“We have to stand opposed to all new wilderness additions — period — OVER 70 percent going to old growth.”
“Mountain Treasures [a collection of 41 areas across the Nantahala and Pisgah NFs that the Wilderness Society feels need greater protection] — oppose recognition of these by USFS.”
“Mountain Treasures — need to identify sportsmen who have an interest in each one of the mountain treasures — must address management and wildlife importance on every area, e.g. OLD MANAGEMENT AREAS.”
“We need to be able to address each of the key Mountain Treasures areas — need sportsmen who can speak against these and rally locals against them.”
“NCWRC will develop a case for management in each area.”
“Old Growth needs to be re-examined — call for a re-examination of designated areas — with so much of the forest that cannot be managed, how much designated old growth do we need? ”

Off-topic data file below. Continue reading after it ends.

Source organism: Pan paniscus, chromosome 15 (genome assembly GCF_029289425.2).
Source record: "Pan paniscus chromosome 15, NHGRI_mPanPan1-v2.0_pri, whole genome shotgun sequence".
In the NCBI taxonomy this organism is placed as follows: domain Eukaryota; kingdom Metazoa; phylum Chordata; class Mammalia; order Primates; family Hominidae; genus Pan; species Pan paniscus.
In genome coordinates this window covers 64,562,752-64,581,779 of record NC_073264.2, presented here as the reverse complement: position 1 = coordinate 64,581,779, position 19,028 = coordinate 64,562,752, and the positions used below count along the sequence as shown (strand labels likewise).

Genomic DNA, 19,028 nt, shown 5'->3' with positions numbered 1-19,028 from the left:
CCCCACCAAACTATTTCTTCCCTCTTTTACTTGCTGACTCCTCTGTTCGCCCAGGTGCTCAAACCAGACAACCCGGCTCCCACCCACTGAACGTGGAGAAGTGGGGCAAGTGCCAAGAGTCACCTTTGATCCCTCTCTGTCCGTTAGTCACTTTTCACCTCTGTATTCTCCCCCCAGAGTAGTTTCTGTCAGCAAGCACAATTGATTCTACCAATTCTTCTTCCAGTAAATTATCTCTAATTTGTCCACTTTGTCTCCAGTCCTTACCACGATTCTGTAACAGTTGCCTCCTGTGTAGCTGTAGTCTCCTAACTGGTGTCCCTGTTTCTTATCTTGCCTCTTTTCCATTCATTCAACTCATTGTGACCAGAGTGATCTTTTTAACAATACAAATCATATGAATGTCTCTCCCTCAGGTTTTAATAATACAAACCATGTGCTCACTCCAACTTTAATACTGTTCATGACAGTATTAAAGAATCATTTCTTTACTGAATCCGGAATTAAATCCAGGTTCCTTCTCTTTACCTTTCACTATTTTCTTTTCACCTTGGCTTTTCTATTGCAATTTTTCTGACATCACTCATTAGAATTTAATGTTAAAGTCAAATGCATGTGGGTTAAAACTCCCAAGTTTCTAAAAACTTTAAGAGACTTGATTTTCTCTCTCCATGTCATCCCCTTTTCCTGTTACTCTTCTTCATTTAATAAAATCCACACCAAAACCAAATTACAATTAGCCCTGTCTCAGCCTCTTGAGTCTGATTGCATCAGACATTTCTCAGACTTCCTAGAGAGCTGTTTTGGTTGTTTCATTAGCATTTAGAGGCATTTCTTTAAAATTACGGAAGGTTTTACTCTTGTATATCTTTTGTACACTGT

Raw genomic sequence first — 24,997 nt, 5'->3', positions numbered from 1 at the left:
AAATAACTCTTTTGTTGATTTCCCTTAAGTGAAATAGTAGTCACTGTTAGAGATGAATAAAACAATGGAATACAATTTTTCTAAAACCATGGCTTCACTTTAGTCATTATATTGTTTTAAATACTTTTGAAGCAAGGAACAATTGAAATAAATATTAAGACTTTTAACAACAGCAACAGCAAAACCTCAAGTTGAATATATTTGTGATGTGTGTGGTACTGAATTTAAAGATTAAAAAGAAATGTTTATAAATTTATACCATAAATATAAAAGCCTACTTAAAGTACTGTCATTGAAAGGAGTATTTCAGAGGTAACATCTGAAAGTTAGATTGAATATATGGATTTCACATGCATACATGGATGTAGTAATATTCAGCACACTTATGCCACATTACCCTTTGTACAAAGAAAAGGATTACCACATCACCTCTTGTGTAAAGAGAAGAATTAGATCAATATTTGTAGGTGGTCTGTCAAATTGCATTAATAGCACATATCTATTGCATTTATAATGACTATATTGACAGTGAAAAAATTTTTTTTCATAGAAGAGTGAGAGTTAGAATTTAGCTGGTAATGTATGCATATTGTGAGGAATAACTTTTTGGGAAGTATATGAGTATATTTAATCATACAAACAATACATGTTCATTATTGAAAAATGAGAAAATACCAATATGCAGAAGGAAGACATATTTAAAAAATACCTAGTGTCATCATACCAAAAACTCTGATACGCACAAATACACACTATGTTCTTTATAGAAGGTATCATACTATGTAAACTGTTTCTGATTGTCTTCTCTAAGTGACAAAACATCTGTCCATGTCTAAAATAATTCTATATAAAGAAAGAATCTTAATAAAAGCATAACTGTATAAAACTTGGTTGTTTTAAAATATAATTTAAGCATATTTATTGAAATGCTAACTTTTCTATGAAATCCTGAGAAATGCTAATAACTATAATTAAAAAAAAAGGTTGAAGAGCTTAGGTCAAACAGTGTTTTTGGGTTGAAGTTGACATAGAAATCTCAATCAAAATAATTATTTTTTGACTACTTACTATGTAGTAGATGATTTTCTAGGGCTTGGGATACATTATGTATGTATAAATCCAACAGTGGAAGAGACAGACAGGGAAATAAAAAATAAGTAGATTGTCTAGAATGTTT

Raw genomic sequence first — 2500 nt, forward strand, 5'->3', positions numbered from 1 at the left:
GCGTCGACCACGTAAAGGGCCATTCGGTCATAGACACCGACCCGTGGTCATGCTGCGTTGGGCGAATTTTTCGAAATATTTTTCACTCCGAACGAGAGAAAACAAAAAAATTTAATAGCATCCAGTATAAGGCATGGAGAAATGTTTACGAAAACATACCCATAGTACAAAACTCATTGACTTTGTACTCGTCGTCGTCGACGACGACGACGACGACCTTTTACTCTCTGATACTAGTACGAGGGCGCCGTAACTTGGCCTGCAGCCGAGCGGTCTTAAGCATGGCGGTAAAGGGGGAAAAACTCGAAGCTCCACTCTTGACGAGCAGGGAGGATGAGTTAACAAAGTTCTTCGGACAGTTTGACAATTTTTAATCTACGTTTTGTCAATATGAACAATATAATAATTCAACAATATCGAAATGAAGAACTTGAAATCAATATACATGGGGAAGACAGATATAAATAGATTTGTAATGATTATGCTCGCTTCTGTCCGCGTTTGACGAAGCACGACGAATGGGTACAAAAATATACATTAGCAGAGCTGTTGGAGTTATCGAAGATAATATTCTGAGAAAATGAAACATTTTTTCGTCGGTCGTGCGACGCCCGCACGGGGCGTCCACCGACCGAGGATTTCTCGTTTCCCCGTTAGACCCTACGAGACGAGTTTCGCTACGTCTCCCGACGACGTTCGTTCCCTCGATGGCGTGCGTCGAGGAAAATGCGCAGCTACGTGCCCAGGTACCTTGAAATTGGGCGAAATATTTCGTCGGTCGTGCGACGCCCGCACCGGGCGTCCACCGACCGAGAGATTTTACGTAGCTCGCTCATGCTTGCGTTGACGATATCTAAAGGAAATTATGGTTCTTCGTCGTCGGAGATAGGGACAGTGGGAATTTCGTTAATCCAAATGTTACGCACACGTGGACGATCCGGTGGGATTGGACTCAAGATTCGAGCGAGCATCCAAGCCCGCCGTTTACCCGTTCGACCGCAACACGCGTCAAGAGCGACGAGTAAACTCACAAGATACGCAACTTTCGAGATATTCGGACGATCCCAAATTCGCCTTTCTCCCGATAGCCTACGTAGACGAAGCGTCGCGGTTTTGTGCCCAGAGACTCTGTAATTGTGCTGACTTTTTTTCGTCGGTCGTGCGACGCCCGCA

And, you can imagine, within 43 pages there are many more specific actions called for. There is a section regarding the Mountain Treasures section, labeled “Their Strategy.” I’m not sure if “they” are The Wilderness Society or simply anyone who believes there are areas in the Nantahala and/or Pisgah that would benefit from more protection.
I find this blatant rally against any kind of collaboration regarding old growth and/or any other forest areas that some deem worthy of protecting sad. When I research media and/or websites etc., I find a lot of merit in some of Warburton’s argument for more early successional habitat. And I know lots of people from various conservation/environmental groups who would agree on some of those measures, perhaps many — but when I see this kind of my way or the highway bombast, I have to wonder how sincere those other scenarios are.